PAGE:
Skip to main content
Open this photo in gallery:

The Boeing logo at the Farnborough International Airshow, in Farnborough, Britain, on July 20, 2022.PETER CZIBORRA/Reuters

Boeing BA-N must develop a comprehensive plan to address “systemic quality-control issues” within 90 days, the head of the U.S. Federal Aviation Administration said Wednesday, after a mid-air emergency last month sparked renewed safety concerns.

The head of the Federal Aviation Administration (FAA) demanded the plan in a statement critical of the plane maker following an all-day meeting with CEO Dave Calhoun on Tuesday.

“Boeing must commit to real and profound improvements,” FAA Administrator Mike Whitaker said in the statement. “Making foundational change will require a sustained effort from Boeing’s leadership, and we are going to hold them accountable every step of the way, with mutually understood milestones and expectations.”

Mr. Calhoun said in a statement the Boeing leadership team is “totally committed” to addressing FAA concerns.

“We have a clear picture of what needs to be done,” Mr. Calhoun said in a statement. “Boeing will develop the comprehensive action plan with measurable criteria that demonstrates the profound change that Administrator Whitaker and the FAA demand.”

Boeing has scrambled to explain and strengthen safety procedures after a door panel detached during a Jan. 5 flight on a brand new Alaska Airlines 737 MAX 9, forcing pilots to make an emergency landing while passengers were exposed to a gaping hole 16,000 feet above the ground.

Boeing’s production rate has been capped by regulators and closely scrutinized by lawmakers and customers following the Jan. 5 incident and the new statement raises fresh questions about how long the production rate halt will last.

Mr. Whitaker said Boeing’s plan must incorporate forthcoming results of the FAA production-line audit and findings from an expert review panel report released earlier this week.

That report, which had been commissioned in early 2023, was highly critical of the company’s safety management processes, saying Boeing suffered from “inadequate and confusing implementation of the components of a positive safety culture.”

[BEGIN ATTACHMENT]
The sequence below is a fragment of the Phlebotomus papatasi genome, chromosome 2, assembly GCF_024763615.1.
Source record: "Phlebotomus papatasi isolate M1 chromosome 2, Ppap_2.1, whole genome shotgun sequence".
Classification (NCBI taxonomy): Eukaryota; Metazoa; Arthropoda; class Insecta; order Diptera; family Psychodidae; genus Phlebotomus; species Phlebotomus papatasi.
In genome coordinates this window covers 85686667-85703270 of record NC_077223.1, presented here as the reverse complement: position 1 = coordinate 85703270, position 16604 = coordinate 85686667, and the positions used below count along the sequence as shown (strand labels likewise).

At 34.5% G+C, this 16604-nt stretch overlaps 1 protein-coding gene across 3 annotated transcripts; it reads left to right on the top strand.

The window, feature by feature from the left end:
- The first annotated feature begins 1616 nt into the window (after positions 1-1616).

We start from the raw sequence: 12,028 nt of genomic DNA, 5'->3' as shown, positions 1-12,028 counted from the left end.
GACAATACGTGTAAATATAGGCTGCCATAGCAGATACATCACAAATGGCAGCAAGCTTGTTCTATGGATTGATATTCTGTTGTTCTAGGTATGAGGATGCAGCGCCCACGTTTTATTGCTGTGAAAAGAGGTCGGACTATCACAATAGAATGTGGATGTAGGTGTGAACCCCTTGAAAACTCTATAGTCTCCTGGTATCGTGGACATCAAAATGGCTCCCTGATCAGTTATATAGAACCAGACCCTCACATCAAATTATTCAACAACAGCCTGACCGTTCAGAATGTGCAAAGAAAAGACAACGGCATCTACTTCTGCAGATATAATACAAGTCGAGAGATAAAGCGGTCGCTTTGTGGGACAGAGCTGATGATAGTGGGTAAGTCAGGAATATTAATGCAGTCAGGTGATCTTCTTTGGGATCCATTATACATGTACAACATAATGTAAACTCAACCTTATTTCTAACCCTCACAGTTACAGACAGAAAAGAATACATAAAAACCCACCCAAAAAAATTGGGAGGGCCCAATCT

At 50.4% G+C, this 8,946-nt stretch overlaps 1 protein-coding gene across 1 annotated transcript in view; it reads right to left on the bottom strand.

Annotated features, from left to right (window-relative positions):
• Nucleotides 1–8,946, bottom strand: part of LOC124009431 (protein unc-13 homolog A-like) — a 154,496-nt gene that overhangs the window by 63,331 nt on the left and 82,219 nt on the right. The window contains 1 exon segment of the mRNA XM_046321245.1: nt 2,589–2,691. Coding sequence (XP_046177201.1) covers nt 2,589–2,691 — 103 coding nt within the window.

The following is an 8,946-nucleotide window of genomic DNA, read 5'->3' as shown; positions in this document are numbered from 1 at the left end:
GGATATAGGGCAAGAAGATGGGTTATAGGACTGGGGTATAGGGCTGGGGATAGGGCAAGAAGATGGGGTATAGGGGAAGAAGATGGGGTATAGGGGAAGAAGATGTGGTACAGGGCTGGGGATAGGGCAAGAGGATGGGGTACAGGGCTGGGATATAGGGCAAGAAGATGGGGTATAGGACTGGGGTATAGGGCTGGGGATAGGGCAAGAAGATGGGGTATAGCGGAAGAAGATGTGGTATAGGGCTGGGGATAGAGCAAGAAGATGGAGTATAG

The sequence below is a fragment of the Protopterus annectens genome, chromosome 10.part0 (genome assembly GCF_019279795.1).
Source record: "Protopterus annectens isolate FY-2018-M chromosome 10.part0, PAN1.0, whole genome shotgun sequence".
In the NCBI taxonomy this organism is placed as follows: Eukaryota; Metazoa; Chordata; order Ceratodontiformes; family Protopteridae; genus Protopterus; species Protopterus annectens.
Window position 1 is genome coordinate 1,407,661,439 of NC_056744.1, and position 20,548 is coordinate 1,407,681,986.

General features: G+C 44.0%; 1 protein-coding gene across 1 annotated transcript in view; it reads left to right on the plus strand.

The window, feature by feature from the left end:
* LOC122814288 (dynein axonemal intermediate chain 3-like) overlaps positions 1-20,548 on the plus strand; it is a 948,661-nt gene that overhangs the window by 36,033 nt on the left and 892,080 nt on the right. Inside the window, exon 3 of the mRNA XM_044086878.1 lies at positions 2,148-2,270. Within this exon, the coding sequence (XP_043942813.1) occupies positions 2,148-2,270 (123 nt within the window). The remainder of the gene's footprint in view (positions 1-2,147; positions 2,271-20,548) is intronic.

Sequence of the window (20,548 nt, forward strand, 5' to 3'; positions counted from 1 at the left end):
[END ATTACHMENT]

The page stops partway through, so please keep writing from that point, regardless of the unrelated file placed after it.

Boeing last week abruptly removed Ed Clark, the head of its troubled 737 MAX program, as part of a management shakeup.

Shares were up 2.3 per cent on Wednesday.

‘Systemic shift’

The FAA said Wednesday Boeing must take steps to improve its Safety Management System (SMS) program, which it committed to in 2019 and combine it with a Quality Management System to “create a measurable, systemic shift in manufacturing quality control.”

Mr. Whitaker visited Boeing’s Renton, Wash., factory, where the 737 MAX line is produced, on February 12. Mr. Whitaker expressed concerns about some things he saw on the tour, two people briefed on the matter told Reuters.

The FAA meetings with Mr. Calhoun lasted more than seven hours, sources said, and much of it focused on a series of quality issues at the plane maker.

“Boeing must take a fresh look at every aspect of their quality-control process and ensure that safety is the company’s guiding principle,” Mr. Whitaker said.

The Alaska Airlines mishap is Boeing’s second major crisis in recent years, after crashes in 2018 and 2019 of MAX planes killed 346 people. That prompted a grounding of the 737 MAX for 20 months that damaged Boeing’s reputation.

The FAA panel report referenced the recent issues, saying it amplified concerns that “safety-related messages or behaviours are not being implemented across the entire Boeing population.”

Airline industry executives have expressed frustration with Boeing’s quality control. France’s Airbus, the only other major manufacturer of commercial jets, in January reported record annual jet orders and confirmed an 11-per-cent rise in 2023 deliveries, maintaining the top manufacturing spot against Boeing for a fifth year.

The FAA grounded the MAX 9 for several weeks in January and has capped Boeing’s production of the MAX while it audits the manufacturing process after a string of quality issues.

The door panel that flew off the MAX 9 appeared to be missing four key bolts, according to a preliminary report this month from the U.S. National Safety Transportation Board. The panel is a plug in place on some 737 MAX 9s instead of an additional emergency exit.

According to the report, the door plug in question was removed to repair rivet damage, but the NTSB has not found evidence the bolts were reinstalled.

The disclosure angered Boeing’s airline customers. Some, including Alaska Airlines, announced they would conduct enhanced quality oversight of planes before they leave the Boeing factory.

Follow related authors and topics

Authors and topics you follow will be added to your personal news feed in Following.

Interact with The Globe